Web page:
Not many people thought that Alex Galchenyuk would even make the NHL roster last season, not even Michel Therrien. Therrien was quoted many times before the season began, saying that if Galchenyuk wasn't going to be playing more than 13 minutes a game, he would be sent back to junior. As it happened, Galchenyuk ended up playing just 12:19 per game, yet in that time he still managed to lead all rookies in even-strength points per game.
Among players who played 500 or more even-strength minutes, Galchenyuk finished seventh in even-strength points per minute played, sandwiched between Taylor Hall and Max Pacioretty. That's some lofty company for an 18-year-old rookie who missed his entire draft year with a torn ACL.
Habs fans were expecting to see a lot from Galchenyuk, but what they saw was more than they expected. Galchenyuk isn't just the playmaking center that scouts told us about, although he is very good at that, he's a net-driving possession beast who puts shots on goal at a pretty solid pace. His defensive skills and instincts are excellent, though he needs some polishing there, but he looks in every way to be the franchise center that Montreal has craved since the departure of Vincent Damphousse.
We have far less data to work with for Galchenyuk, but that doesn't mean we can't take a look.
In the following graph, the blue line is Galchenyuk's even-strength Fenwick percentage in 2013, the red line is his team's even strength Fenwick percentage without him on the ice, and the green line is Galchenyuk's offensive zone start percentage, giving us insight into his usage and role. All statistics are at even-strength, and all are rolling ten-game averages. What this means is that aside from the first 10 points in the graph, every point represents a 10 game sample, giving us a better grasp of trends.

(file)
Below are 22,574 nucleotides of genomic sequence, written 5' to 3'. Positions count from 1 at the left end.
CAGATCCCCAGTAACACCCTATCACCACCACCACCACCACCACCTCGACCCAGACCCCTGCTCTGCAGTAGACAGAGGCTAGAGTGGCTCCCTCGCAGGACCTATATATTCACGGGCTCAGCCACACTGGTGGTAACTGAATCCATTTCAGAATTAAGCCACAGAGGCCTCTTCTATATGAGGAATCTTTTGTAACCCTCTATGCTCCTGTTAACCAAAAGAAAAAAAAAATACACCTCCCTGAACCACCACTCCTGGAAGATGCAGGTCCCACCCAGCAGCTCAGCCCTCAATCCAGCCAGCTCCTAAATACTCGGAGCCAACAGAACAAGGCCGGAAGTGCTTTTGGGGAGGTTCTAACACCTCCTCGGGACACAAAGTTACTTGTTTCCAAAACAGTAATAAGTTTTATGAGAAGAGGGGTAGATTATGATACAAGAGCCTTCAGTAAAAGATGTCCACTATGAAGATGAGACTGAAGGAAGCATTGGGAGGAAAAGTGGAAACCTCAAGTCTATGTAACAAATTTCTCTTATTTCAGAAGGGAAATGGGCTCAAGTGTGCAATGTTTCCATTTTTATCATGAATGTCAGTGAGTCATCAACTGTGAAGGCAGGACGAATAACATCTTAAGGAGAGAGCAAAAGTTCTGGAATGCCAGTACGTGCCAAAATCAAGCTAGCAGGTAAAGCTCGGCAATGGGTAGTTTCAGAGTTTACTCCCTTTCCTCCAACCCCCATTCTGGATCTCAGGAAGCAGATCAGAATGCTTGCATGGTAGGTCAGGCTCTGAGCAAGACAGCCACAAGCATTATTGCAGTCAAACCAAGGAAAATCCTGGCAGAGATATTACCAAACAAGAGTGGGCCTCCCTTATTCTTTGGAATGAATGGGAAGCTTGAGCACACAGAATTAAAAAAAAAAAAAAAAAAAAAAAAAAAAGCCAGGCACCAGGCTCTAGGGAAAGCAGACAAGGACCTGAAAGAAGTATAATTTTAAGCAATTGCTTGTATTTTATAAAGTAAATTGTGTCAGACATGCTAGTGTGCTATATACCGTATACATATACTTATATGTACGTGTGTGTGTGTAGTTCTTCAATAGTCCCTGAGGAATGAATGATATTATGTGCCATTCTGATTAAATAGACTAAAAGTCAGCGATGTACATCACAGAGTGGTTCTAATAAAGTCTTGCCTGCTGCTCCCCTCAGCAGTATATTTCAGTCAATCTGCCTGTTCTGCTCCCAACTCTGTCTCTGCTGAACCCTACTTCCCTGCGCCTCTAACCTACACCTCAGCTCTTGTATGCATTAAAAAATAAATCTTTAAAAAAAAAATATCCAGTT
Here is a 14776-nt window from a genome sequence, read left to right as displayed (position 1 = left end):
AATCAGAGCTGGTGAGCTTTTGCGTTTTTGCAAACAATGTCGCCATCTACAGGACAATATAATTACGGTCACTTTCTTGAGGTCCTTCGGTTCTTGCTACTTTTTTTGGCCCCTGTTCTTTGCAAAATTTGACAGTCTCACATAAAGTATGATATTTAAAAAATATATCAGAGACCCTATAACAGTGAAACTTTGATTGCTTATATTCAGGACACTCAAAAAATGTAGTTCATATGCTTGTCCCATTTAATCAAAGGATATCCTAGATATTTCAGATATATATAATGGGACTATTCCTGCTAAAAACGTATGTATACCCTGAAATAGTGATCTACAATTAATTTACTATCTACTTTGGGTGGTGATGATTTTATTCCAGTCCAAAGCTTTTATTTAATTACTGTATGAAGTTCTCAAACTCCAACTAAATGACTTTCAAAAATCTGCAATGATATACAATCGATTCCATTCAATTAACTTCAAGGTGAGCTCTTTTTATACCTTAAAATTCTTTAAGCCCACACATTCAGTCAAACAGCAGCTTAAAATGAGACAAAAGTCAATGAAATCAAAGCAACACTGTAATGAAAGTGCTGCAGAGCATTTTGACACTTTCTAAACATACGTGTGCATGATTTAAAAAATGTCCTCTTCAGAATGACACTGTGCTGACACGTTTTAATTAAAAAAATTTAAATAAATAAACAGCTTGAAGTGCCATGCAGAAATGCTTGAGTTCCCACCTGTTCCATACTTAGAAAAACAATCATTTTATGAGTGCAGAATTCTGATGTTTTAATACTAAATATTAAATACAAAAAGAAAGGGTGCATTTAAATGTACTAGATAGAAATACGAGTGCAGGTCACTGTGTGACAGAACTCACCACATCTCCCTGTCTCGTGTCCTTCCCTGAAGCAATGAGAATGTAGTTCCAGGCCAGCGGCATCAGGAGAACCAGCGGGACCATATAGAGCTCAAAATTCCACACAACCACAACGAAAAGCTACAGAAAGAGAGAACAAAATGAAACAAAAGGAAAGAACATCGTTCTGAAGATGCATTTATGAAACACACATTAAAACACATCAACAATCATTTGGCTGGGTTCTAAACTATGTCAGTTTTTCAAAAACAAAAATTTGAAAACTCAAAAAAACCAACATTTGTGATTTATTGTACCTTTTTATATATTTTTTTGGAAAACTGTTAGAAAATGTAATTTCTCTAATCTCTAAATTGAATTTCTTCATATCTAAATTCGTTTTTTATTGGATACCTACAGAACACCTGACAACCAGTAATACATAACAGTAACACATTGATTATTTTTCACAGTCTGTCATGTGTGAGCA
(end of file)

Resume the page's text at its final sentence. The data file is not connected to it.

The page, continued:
With all that information on one graph, it can look a little messy and be tough to decipher, so I've included trend lines for each statistic. To understand the trend lines, blue turns into black, red turns into yellow, and green turns into purple. The x-axis is simply the games to represent time, and the y-axis is the percentage in decimal form, and the placement of the y-axis is the beginning of the 2013 season.
What we can see from the 48 games that Galchenyuk has played in the NHL has relatively little predictive power, but there are a few observations that we can make.
Galchenyuk was broken into the NHL as lightly as Therrien could manage, and midway through the season he was tried in tougher minutes while the team was really on a role. he passed that test with flying colours, but was put back into an exploitation role to generate offense down the stretch when the team was struggling. This was pretty savvy by Therrien, as I'm sure you remember that when he put together Galchenyuk, Lars Eller, and Brendan Gallagher, they were dynamite in the last month. Galchenyuk finished the year with 12 points in 13 games.
Galchenyuk's production was partly inflated by a high on-ice shooting percentage last year, but he strikes me as the kind of player who will boost his teammates a bit in that regard, so while there may be a bit of a regression on a per minute basis, increased ice time and more powerplay time should have him on track to improve on last season's point production, not to mention playing on a superior line (Sorry Prusty).
It's impossible to predict what kind of points Galchenyuk is going to accumulate next season with this little information, but edging towards 20 goals and 50 points is likely a conservative estimate.